Young and Deska hope that audiences will use the audit to notice items they might throw away regularly, like the ring on a milk jug, and repurpose or reuse them in a creative way. 

"I would just want to personally make that change for myself," Young said. "And then even just thinking about what I am purchasing and bringing into my home in the first place. I noticed I had a lot of plastics and film, particularly plastic film materials that typically you'd throw away, ... that would be landfilled."

Roxanne Truhn, the coordinator of the MSU Science Festival, is looking forward to reactions from this event.

"I hope the audience is really excited about how to learn about recycling and reducing your carbon footprint," Truhn said. "Because we only have one planet so we need to take care of the planet, so future generations will have clean air and won't have a whole Earth full of landfill."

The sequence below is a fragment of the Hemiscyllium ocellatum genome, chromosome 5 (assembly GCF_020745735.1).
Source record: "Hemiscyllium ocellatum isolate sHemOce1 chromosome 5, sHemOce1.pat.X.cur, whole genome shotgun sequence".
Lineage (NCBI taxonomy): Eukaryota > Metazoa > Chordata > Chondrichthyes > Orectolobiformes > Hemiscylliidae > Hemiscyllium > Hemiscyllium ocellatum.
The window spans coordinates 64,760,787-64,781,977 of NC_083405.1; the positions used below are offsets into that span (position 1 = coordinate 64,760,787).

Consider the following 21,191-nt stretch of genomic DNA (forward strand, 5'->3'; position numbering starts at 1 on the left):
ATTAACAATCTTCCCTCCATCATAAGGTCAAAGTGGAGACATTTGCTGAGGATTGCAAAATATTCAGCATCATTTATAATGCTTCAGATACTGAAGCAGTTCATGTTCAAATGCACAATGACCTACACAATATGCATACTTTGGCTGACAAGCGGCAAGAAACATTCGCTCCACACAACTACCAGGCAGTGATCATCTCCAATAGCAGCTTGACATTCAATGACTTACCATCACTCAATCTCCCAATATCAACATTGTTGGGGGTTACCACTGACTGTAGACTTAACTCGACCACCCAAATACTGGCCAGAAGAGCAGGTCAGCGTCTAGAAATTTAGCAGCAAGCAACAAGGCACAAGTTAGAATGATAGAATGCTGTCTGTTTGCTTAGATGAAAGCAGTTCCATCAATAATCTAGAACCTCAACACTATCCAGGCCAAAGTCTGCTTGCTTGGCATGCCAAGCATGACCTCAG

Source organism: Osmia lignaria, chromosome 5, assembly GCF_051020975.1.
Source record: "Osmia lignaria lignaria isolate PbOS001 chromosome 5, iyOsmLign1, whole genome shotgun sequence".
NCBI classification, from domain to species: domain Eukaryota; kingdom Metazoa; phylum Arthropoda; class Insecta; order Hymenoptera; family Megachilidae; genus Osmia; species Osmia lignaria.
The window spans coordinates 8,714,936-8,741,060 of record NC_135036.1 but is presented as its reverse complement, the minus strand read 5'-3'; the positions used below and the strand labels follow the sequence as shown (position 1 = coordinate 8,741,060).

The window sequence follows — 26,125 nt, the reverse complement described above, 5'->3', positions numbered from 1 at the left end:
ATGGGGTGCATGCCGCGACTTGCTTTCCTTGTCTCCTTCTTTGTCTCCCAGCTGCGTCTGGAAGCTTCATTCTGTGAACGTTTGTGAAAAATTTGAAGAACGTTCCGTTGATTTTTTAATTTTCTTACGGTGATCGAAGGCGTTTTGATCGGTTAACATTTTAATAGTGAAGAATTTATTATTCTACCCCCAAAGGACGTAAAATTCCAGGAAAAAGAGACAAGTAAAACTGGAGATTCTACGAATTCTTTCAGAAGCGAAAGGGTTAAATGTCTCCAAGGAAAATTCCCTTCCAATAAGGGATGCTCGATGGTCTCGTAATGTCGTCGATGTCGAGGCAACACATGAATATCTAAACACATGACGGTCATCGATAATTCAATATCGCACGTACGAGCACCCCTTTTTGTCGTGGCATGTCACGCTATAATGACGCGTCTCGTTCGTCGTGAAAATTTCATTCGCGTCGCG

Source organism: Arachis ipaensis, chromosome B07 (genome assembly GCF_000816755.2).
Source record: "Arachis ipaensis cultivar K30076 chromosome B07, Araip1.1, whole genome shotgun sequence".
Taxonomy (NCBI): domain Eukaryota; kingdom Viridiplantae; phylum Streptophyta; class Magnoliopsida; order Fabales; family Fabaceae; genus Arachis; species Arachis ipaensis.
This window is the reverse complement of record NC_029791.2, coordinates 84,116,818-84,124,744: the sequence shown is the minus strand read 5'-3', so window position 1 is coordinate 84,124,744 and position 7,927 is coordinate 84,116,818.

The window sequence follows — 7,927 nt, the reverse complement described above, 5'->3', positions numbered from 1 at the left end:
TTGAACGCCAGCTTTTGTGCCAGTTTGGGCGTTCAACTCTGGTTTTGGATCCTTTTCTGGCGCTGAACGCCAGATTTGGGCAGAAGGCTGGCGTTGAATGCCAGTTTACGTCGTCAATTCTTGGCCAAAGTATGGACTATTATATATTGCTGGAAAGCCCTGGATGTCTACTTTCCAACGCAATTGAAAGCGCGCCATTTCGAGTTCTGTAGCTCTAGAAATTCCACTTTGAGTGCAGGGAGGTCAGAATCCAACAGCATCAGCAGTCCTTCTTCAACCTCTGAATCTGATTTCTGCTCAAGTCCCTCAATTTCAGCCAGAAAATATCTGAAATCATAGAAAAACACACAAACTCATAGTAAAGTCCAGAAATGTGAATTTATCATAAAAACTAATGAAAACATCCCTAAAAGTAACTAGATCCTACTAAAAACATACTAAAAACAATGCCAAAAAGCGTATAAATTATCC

Every little bit adds up to make a home less wasteful. 

"It starts with a small change," Truhn said. "One small change can lead to another change and then who knows? Maybe in a few years we'll all be green and recycle everything, and we'll have a much better Earth for that."

Some people might be hesitant to work on this change in their own homes and Deska recognizes that it might be difficult.

"It is really hard to take the time out of your day to do something like this, put the extra effort in, but I guess it's one of those things if we prioritize it, then we find time to do it," Deska said.

Even if people are unsure about auditing, Young and Deska suggest finding some way to track their waste whether it be trying it for one day, or even writing down everything they throw away.

"What's really just awesome about doing a waste audit, even if you just did it for a day, is you can take immediate action," Young said. "Start somewhere is probably the best advice. You can just take one little small piece and figure out what that means for you."

For families and even roommates, the waste audit can be a way to hold each other accountable and spark dialogue about their household habits.